• Robert Lockhart
    150
    Among the various qualifications and caveats regarding the elemental concept of human Free Will as a capacity for fundamentally autonomous thought and action which have over time been introduced as a possible means of reconciling this idea with those principles, such as the principle of Determinism, that ostensibly are antithetic to it and thus that have been introduced as a means of rescuing some hope for human behavioral autonomy, even if in a reduced form, there has been advanced the proposal that any philosophical enquiry intending to assess the possibility of such autonomy should properly begin by discriminating between those problems of choice presenting alternatives involving decision of a moral nature and those presenting alternatives involving decision of a nature which is purely amoral. The possible advantage argued for making such a distinction is that since, in principle, the aim of a purely philosophical enquiry concerning the possibility of Free Will is solely to consider the question of autonomy in such cases of choice as involve moral dilemma and since it is not self evident that the putative validity of the two cases of moral and amoral autonomy would be contingent on common factors, then perhaps from the viewpoint of a philosophical enquiry into the idea of behavioral autonomy a focus on those factors which ostensibly seem more relevant to the specific case of moral autonomy might be more profitable. The argument to further justify making the distinction proceeds as follows:

    Any theory attempting to demonstrate the validity of a concept of individual amoral autonomy, in thereby requiring to describe a mechanism of interplay between an individual's innate psychology and external stimuli, must inevitably be of a causal nature, i.e. would be a form of argument necessarily invoking a mechanism of cause and effect, and so to that extent presumably would most appropriately employ the methodology of neural science, this as distinct from an enquiry attempting to assess the validity of a concept of individual moral autonomy which would separately require to investigate the question of whether an individual is capable of acquiring knowledge of moral principles, at least within the context of the cultural norms characterizing their society - this presumably being a prerequisite to possessing any capacity of moral autonomy - and thus such an enquiry would be of a type appropriate to employing the methodology of philosophy as opposed to the causal reasoning of science. Indeed in the absence of a demonstration of the possibility in principle of an individual being able to acquire some form of moral knowledge then even a logical proof of the validity of a concept of individual amoral autonomy - let's say for example an argument to prove I was in principle fundamentally capable of autonomously choosing what sweat meat to prefer for dessert - could not of itself of course provide for the validity of a concept of moral autonomy.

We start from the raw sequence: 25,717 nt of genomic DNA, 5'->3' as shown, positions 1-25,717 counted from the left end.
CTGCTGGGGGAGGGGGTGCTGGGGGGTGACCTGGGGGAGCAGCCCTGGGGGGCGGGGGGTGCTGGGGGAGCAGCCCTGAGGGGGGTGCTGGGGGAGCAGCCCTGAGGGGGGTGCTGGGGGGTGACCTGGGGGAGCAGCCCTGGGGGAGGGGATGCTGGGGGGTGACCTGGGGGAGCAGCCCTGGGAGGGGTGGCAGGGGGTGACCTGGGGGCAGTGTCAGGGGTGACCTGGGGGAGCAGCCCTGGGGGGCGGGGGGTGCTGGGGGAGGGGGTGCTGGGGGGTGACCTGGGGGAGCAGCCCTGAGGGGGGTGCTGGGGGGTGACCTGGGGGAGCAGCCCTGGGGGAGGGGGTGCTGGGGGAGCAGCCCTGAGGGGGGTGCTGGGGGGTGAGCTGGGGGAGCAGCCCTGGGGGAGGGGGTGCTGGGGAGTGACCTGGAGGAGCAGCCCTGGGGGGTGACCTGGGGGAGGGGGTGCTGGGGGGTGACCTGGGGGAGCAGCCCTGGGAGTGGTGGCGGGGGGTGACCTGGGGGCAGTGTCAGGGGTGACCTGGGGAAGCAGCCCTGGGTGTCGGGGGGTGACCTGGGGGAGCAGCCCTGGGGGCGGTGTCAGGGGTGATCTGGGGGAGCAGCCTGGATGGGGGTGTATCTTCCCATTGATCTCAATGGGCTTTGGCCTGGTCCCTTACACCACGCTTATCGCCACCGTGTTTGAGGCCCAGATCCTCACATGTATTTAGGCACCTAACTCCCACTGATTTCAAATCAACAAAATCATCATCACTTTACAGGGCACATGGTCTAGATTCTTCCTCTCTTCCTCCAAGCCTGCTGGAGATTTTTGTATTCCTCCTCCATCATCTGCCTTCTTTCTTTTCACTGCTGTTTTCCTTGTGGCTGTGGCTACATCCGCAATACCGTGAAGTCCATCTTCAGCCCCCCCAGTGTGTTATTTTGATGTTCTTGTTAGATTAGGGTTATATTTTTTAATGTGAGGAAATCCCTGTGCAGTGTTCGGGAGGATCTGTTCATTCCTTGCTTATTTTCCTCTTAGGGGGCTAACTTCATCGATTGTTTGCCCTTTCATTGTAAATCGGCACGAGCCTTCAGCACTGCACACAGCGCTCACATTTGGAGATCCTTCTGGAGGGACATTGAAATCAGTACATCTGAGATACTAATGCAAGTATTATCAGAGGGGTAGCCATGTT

Concerning the idea of moral knowledge, it is a common observation that awareness of a moral principle can occur with varying degrees of perception, the most basic level of such perception being arguably that which is acquired vicariously - say as an example the moral knowledge conferred by the biblical injunction, "Thou shalt not kill" - but that relevant personal experience may enable an individual to gain a more fundamental level of perception regarding the validity of any given moral precept.

    Taking again the sixth Commandment for the purpose of an illustrative example, there exists the instance of the battle-hardened soldier who avows that subsequent to his experience of combat he finds himself fundamentally unable to kill again, though once this prospect as a raw recruit, while it had presented some degree of moral dilemma, nonetheless had in practice occasioned relatively less difficulty. Whereas it is of course possible that such post-combat reticence towards the idea of killing another could derive from psychological inhibition induced by trauma rather than from an individual acquiring any genuinely more profound personal conception of the terribleness of killing as an act, nevertheless at least some who have personally underwent such military experience do emphatically attest to the contrary, asserting that in practice the effort previously required of them in order to successfully overcome the challenges posed by combat related fear, etc has had the resultant effect of conferring an increased psychological robustness, rendering them more capable to meet personal challenge, and further that their inability to kill again does indeed result from what they consider to be a more objective and therefore more adequate recognition which they have acquired consequent on their experience of the terribleness constituted by killing as a brute act - though this being a type of concept, such individuals typically avow, which they consider it is impossible to satisfactorily communicate to others using solely vicarious means.